Weiss adds that: 

“I have not ingested any food, looked at a restaurant menu, or been sick to the point of vomiting without silently launching a complicated mental algorithm about how it will affect my weight.  Who was I to teach a little girl how to maintain a healthy weight and body image?  Only time will tell whether my early intervention saved her from a life of preoccupation with her weight, or drove her to it.”

A good excuse for messing with her daughter’s self-esteem?  No.  But Weiss is hardly the first or only mom to struggle with food issues of her own; perhaps instead of calling her “one of the most f*cked up, selfish women to ever grace the magazine’s pages,” as women’s site Jezebel sniffs (a bold statement, considering Paris Hilton has appeared on the cover…in Turkey), we can have a little compassion and realize that, just because we become parents, doesn’t mean we immediately shed our demons, like eating disorders.  Sounds like both mother and daughter could benefit from the counseling of a dietician to learn how to embrace healthier food and fitness as a lifestyle instead of a “diet,” and dig deeper to better understand why they’ve poor choices to begin with.

The mom can start with why she chose to submit the article to a magazine like Vogue, which is headed up by a woman who is notoriously obsessed with being skinny.  And why, when she had an opportunity to help other moms learn from her mistakes and spark a serious dialogue about passing our body image issues on to our children, she instead chose to impress her fellow socialites by posing with her now-“skinny” daughter in total glamour shots:

“Hey, honey, look at all the glamorous things we can do now that you’re THIN!  Afterwards, we can celebrate by eating three jelly donuts and skipping dinner altogether!”

*SIGH*  So, yeah, mixed emotions.  Moms are entitled to mistakes, despite what 99.9% of the population will have you believe.  But learn from those mistakes, for the sake of your kids, if nothing else.  Tell us what you’re going to do differently from here on out to ensure your child doesn’t inherit your demons.  Don’t glorify those mistakes in the pages of Vogue.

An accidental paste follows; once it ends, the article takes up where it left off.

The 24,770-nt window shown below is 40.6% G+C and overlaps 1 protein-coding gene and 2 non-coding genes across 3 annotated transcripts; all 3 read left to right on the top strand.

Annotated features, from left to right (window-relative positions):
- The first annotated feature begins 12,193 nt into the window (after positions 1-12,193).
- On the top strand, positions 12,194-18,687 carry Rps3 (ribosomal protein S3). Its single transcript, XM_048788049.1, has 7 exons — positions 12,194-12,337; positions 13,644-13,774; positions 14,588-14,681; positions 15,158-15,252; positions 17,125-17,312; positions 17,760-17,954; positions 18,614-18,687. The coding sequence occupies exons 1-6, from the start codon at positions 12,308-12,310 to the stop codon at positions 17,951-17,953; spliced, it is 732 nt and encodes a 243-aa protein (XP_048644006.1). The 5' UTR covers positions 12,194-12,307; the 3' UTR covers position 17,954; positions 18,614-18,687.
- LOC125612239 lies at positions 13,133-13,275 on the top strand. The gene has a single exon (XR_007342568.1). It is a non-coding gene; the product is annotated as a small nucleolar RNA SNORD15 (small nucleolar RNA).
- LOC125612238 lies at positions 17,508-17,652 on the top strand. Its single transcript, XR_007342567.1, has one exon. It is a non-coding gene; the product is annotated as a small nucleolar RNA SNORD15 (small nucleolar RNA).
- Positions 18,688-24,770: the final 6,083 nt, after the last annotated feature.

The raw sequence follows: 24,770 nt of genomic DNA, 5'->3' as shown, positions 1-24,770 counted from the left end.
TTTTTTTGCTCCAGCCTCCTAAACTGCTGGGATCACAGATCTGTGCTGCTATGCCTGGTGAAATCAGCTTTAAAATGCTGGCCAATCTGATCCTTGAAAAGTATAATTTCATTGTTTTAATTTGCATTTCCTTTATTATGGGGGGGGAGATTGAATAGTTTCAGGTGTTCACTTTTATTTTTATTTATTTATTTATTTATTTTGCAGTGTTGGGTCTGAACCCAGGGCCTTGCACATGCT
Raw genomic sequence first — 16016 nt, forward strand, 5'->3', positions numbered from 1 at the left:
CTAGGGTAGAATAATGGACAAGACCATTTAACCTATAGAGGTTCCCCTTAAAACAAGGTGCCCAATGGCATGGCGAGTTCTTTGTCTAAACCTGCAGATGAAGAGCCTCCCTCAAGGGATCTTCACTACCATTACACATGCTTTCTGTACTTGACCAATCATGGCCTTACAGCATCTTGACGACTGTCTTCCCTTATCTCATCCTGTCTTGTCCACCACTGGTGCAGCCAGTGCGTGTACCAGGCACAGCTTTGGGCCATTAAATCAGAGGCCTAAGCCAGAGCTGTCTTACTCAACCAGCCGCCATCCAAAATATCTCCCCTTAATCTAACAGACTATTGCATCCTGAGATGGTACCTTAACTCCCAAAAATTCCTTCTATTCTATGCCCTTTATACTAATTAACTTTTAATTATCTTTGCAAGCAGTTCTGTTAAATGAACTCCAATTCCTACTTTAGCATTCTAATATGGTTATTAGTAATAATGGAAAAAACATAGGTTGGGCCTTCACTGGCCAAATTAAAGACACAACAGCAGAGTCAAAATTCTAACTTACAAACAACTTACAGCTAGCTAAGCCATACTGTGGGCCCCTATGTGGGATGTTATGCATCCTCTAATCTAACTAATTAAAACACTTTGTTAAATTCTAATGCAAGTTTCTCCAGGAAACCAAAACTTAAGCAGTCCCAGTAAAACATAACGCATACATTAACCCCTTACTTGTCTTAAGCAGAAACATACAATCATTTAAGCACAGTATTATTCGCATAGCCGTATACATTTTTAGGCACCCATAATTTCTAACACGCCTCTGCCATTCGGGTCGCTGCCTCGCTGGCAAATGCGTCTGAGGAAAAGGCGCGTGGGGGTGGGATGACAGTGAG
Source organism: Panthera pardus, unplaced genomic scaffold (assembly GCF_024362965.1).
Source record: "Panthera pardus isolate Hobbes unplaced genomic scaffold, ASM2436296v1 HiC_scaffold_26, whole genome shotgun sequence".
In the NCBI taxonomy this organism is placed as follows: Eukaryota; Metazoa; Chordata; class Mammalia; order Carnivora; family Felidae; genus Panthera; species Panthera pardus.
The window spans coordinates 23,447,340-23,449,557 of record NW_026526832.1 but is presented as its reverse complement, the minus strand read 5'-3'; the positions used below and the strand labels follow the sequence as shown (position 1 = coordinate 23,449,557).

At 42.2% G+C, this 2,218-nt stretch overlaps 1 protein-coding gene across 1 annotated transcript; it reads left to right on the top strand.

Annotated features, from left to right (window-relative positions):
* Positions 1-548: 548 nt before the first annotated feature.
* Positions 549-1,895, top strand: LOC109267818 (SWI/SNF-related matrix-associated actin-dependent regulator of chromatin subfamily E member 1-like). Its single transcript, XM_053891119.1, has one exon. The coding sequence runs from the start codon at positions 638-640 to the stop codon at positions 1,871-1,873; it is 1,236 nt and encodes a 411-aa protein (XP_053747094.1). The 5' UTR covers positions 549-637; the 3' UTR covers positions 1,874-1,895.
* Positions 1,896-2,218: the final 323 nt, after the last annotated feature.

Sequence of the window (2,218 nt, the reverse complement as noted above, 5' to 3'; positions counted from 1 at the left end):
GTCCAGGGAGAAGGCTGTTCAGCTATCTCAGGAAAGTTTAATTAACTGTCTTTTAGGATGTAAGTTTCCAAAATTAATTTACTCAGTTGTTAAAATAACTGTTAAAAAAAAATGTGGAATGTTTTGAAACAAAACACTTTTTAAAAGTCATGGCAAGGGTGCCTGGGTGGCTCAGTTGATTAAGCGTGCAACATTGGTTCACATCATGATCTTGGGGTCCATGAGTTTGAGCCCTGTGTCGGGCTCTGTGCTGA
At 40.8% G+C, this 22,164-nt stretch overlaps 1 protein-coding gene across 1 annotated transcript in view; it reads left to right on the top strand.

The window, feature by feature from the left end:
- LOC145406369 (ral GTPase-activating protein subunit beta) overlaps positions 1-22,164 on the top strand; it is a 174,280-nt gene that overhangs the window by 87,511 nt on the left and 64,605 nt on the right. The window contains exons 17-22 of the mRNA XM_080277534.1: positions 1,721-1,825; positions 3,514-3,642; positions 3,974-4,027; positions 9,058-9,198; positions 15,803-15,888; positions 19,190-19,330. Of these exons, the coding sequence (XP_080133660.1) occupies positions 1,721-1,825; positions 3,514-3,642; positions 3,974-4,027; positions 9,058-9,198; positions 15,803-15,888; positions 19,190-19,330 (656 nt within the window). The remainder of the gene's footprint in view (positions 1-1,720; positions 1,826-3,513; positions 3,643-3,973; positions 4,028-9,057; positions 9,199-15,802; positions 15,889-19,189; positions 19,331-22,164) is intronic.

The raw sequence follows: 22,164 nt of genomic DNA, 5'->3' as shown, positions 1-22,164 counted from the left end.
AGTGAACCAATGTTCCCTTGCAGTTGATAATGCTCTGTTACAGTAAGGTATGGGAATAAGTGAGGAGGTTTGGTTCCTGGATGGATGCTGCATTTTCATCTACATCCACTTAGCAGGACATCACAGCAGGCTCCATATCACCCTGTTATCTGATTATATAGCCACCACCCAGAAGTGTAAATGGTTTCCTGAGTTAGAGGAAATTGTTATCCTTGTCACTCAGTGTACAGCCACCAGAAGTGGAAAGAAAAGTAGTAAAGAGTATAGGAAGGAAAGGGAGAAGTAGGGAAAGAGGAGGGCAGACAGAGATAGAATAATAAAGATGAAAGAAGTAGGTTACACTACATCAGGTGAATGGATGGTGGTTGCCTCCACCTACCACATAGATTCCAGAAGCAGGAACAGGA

As for Bea, she isn’t exactly at peace with how things have gone down, telling her mom:

“‘That’s still me,’ she says of her former self. ‘I’m not a different person just because I lost sixteen pounds.’ I protest that, indeed, she is different. At this moment, that fat girl is a thing of the past. A tear rolls down her beautiful cheek, past the glued-in feather (a gift for losing the weight). ‘Just because it’s in the past,’ she says, ‘doesn’t mean it didn’t happen.'”

Heartbreaking, isn’t it?   Almost as heartbreaking as Ricky’s silent rejection of my professed love for his golden locks.  Almost.

Be sure to check out sites such as BodyImageHealth.org, which helps adults and children avoid body image and weight problems

Because sharing is caring, as I tell my kids. (Except my wine. Never my wine.)
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Candy Kirby is the founder of The Laughing Stork and a professional fun-maker who will never stop chasing her lifelong dream: to find the Pomeranian or porn star after whom her parents must have named her. A humor columnist for Disney, Nickelodeon, Scary Mommy, Reductress and Redbook, she also used to be a staff writer for the soap opera, The Bold and the Beautiful, where she penned many scripts featuring prolonged heated stares and countless “Who’s the Daddy?” story lines. Candy lives in Los Angeles with her husband, two young kids and three rescue Persian cats, the latter of whom are the real brains behind this operation (so send all complaints to them).